Xinhua and CCTV launch satellite TV in Africa

November 26, 2011

China Central Television (CCTV) plans to launch an English and Swahili service for Africa, competing with CNC TV, a worldwide network launched by the Xinhua news agency (which does not have a domestic television channel in China).

According to a source quoted by a Kenyan news portal, Jackal News, “CNC TV became the most watched TV station in the Asia continent mostly [for] the Africa stories.” A source that spouts such nonsense is hardly worth much (it is in fact impossible to ascertain from CNC’s website when they have launched their services and where they are available), but Jackal News confidently asserts that “CNC TV is planning to start poaching employees from both local and international stations.”

A South African news site, meanwhile, reported that CCTV “has launched the biggest raid on personnel across Kenyan TV newsrooms … as the station prepares for its launch in December. “Top editors of what will be the Kenyan office and continental satellite studio for the Chinese have already been trained in Beijing and are preparing for what is being described as a ‘transformation of international TV experience.'”

Al-Jazeera is also launching a Swahili service and “poaching” journalists from Kenyan stations.

Semi-official Chinese commentators have long been saying that Western influence on media in Africa (and more recently Burma) is a key obstacle to a better image of China. The expansion of Chinese media overseas has been set by the government as a goal to serve the growth of China’s “soft power.” Li Qiangmin, the current Chinese envoy to the Southeast African Common Market and a senior diplomat, recently said in an interview that Africa’s “misunderstanding” of China is largely because of the “demonisation” in Western media and the absence of Chinese media from the continent. Since the failure of the Southern Media Group, which has a liberal reputation and has recently been attacked by nationalists in China, to buy Newsweek in 2010, however, this expansion has mostly been proceeding in Chinese-language media.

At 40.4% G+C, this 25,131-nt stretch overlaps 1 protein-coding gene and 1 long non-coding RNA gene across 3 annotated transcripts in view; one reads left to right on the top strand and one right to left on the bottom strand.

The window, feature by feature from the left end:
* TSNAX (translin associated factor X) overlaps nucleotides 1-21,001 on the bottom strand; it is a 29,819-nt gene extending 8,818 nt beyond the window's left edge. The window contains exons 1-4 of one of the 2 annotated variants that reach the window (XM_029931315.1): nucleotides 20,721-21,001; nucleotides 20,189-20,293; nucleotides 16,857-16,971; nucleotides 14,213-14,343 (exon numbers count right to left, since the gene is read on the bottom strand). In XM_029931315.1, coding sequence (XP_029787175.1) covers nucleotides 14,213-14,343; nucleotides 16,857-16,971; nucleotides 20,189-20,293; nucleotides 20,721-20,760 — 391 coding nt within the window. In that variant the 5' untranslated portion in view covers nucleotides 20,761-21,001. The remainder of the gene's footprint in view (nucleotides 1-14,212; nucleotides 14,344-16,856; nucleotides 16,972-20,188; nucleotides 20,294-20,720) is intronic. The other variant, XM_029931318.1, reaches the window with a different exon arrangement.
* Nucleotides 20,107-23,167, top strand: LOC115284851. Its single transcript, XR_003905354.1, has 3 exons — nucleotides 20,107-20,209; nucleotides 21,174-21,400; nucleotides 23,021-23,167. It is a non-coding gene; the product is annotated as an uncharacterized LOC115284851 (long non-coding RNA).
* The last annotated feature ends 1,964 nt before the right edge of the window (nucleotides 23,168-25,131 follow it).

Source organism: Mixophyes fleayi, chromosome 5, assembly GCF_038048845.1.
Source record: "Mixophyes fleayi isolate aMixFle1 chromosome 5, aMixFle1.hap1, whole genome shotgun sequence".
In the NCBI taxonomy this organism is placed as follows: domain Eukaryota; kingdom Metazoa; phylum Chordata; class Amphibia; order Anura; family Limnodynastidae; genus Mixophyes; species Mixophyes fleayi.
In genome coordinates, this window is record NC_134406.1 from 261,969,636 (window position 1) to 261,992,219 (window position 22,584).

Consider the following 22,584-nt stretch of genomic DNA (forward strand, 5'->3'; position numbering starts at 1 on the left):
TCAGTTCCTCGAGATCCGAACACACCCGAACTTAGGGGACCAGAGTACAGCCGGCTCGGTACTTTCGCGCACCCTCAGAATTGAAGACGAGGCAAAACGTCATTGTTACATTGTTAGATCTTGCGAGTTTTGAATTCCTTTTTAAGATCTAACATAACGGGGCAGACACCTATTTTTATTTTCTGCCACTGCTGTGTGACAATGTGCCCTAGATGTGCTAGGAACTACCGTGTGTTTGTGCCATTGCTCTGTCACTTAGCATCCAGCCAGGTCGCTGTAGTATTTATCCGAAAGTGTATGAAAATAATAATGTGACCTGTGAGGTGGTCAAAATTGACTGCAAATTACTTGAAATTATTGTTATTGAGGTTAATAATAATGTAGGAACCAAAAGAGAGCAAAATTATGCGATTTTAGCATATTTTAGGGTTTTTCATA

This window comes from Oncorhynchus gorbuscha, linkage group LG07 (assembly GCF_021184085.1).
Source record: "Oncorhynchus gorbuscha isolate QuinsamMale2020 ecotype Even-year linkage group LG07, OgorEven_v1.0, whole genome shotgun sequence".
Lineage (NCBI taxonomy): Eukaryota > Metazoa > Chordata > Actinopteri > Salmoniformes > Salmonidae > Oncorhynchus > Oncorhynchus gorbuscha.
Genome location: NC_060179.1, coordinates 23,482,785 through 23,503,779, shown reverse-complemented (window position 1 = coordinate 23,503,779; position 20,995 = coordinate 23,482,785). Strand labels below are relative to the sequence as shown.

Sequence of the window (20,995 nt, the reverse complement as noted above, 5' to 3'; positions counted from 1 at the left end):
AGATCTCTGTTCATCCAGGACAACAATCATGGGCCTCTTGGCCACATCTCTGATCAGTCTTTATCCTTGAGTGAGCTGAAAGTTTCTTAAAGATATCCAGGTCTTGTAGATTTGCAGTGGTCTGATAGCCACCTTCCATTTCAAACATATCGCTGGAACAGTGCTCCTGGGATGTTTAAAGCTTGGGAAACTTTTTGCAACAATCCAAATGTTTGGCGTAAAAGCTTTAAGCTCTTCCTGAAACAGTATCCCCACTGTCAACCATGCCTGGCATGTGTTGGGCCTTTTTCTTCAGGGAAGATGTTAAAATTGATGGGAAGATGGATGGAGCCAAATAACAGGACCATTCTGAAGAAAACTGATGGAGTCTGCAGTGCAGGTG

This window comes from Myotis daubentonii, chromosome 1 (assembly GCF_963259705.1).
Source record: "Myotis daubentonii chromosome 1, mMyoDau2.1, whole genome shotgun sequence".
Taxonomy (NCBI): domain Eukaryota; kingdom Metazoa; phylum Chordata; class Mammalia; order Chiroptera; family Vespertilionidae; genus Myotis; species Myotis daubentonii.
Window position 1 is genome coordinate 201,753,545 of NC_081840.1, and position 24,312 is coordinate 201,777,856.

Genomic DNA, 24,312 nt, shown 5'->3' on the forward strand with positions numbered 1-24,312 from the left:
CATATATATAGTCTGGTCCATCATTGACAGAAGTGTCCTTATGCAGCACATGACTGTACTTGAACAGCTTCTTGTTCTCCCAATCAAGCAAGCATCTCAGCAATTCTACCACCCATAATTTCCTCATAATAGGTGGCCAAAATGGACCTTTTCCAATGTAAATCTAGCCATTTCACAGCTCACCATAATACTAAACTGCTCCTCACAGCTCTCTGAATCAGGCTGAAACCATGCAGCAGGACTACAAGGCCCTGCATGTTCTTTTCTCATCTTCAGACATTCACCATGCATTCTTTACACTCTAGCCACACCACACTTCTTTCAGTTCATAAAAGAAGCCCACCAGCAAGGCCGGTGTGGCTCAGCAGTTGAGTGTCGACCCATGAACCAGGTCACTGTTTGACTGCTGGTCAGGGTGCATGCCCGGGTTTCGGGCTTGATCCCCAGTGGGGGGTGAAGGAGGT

According to a Tanzanian news site, the Chinese government has also “expressed interest to establish an FM radio that will use Chinese and Kiswahili languages as a symbol of friendship with Tanzania.” Li Wei, the Vice-Minister of the State Administration of Radio, Film and Television (SARFT), who made this announcement, said that “the first step we took is to translate a Chinese play into Kiswahili which is called Doudou.”


“China seeks tips on how to boost Christianity,” or Wang Zuoan meets Max Weber in Kenya

June 5, 2011

Kenya’s Sunday Nation reports that a Chinese government delegation “led by State [Administration] for Religious Affairs minister Wang Zuoan is in Kenya to ‘copy good practices’ that could help it grow Christianity.”

“Religion is good for development,” the minister reportedly said at Bishop’s Gardens in Nairobi, at a meeting Kenya’s Anglican archbishop. He also said that “he was happy with the localisation of Anglican Church in Kenya after independence, so that all its bishops are locals.”

Well. Where to begin?

China has used religion, including exchanges of clerical delegations and references to religion in official meetings, in its diplomacy before, notably Buddhism (especially in relation to Thailand) and Islam (with the Middle East and Indonesia). In fact, in the Indonesian case — as documented by Johanes Herlijanto –the image of China as a country that protects Islam and has even propagated it in the past, in the person of the famous Admiral Zheng He, has contributed to a surprisingly widespread view of China as a reliable developmental patron in the context of increasing Chinese investment in Indonesian infrastructure. Something similar is clearly going on in Kenya.

The link to this article reached me via the weekly news bulletin of Peking University’s Centre for African Studies, directed by Li Anshan, a researcher of overseas Chinese who rose at an opportune moment tobecome the main voice of China’s official Africa research. In Chinese, the link is entitled 中国向肯尼亚学习处于里宗教事务的经验 (China learns from Kenya’s experience of dealing with religion), a very different message that de-emphasizes the somewhat risque suggestion that China actually wants to promote the growth of Christianity, and stresses instead that China is learning from Kenya. This is in keeping with the official line — untiringly represented by Li — that Chinese exchanges with Africa take place on a basis of equality.